How Sammo Hung Mixed Crude Comedy and Authentic Martial Arts
Mixing comedy and kung fu – humour and violence – could be considered a strange idea, and some kung fu comedies work better than others.
The two films which popularised the genre, Snake in The Eagle’s Shadow (1978) and Drunken Master (1978), poked gentle fun at the kung fu itself and were amusing as a result.
Others, like The Prodigal Son (1979) and The Magnificent Butcher (1981) – the former directed by Sammo Hung Kam Bo, the latter featuring Hung as an actor – simply intersperse full-on combat scenes with corny humour, and the jokes often detract from the action.
Still, Hong Kong cinema is all about exploiting trends, and the kung fu comedy genre’s box-office appeal in the late 1970s and early 1980s was so strong that the inclusion of some jokey scenes almost became de rigueur, especially for Hung.
“The juxtaposition of comedy and action is a trademark of Sammo Hung’s period films,” says Frank Djeng, who contributed the narration to Eureka Entertainment’s Blu-ray release of The Prodigal Son.
“Hung wanted to make sure that audiences from both ends of the spectrum – those who went to see his films for the comedy, and those who went to see them for the action – would be satisfied. He wanted to cover a wide demographic to ensure box-office success,” Djeng says.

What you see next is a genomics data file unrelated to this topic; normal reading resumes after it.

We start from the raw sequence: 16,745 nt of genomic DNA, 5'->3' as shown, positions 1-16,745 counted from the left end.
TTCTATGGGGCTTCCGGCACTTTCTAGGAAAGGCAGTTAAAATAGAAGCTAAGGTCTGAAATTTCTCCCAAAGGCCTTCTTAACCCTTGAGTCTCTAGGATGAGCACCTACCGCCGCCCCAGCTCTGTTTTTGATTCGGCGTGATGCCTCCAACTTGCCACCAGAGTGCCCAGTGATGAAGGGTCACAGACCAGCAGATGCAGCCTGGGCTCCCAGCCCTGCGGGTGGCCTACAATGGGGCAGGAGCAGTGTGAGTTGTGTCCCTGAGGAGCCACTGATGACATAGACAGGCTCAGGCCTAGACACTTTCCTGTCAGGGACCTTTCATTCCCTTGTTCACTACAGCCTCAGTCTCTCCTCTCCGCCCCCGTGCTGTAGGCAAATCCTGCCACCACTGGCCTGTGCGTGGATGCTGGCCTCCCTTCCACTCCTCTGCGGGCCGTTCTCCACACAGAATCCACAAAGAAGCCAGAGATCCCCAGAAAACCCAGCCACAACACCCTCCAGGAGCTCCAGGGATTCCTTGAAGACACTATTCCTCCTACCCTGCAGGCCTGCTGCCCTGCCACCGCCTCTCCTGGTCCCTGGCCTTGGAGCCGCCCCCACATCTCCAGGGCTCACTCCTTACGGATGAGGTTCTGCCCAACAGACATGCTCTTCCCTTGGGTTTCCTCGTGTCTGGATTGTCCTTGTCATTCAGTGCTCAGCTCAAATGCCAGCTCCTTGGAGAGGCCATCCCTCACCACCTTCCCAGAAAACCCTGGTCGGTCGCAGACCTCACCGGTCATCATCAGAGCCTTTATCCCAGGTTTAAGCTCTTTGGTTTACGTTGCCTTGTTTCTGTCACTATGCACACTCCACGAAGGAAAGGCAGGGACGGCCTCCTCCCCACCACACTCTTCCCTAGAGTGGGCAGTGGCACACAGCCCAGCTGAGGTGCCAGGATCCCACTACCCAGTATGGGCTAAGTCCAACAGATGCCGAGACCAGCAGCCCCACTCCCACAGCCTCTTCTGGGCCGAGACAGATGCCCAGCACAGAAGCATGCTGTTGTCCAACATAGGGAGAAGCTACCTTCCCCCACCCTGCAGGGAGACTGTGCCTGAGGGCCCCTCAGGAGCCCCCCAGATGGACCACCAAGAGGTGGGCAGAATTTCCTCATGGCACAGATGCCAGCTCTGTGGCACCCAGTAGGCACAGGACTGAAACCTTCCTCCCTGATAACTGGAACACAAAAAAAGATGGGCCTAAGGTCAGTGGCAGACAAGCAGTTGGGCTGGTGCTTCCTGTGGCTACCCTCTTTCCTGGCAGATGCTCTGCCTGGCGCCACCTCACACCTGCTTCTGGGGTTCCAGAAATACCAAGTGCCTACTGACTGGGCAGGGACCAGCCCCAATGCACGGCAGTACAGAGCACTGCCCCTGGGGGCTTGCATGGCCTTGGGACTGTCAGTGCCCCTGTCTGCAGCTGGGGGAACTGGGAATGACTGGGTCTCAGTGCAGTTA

The Prodigal Son
The Prodigal Son, which stars Yuen Biao and Lam Ching Ying, and features Hung in an extended cameo role, is much loved for its action but less praised for its clumsy humour. The film focuses on the wing chun form of kung fu, and the lead characters riff on real-life wing chun masters Leung Jan, Leung Yee Tai and Wong Wa Po.
The storyline features Yuen as Leung Jan, who is portrayed as a martial artist who’s led to believe he’s more skilful than he is. When Leung discovers the truth about himself, he trains with Beijing Opera star Leung Yee Tai (Lam) and martial arts teacher Wong Wa Po (Hung) to become an expert in wing chun.
The combat scenes, which feature authentic wing chun, are memorable, as is a long training sequence in which Hung trains Yuen.
The film is notable because it puts Lam Ching Ying and Yuen Biao in starring roles. Lam, who later found fame in the Mr Vampire series, was considered a supporting talent, and Yuen, who was intended for stardom, was ultimately given few opportunities to shine as a leading man. The Prodigal Son shows both of them at their best.
“Both Lam and [Yuen] gave their finest acting performances in The Prodigal Son,” says Djeng. “It shows that [the] star factor was not a big influence on Hung when he cast his films, as Yuen and Lam were not at the same level of stardom as Jackie Chan or Hung himself in the early 1980s.”
“Yuen really outshone himself as Leung Jan, and appeared in almost every scene of this long – 100-plus minutes – film, switching effortlessly between comedy and drama, and demonstrating his acrobatic agility,” Djeng says.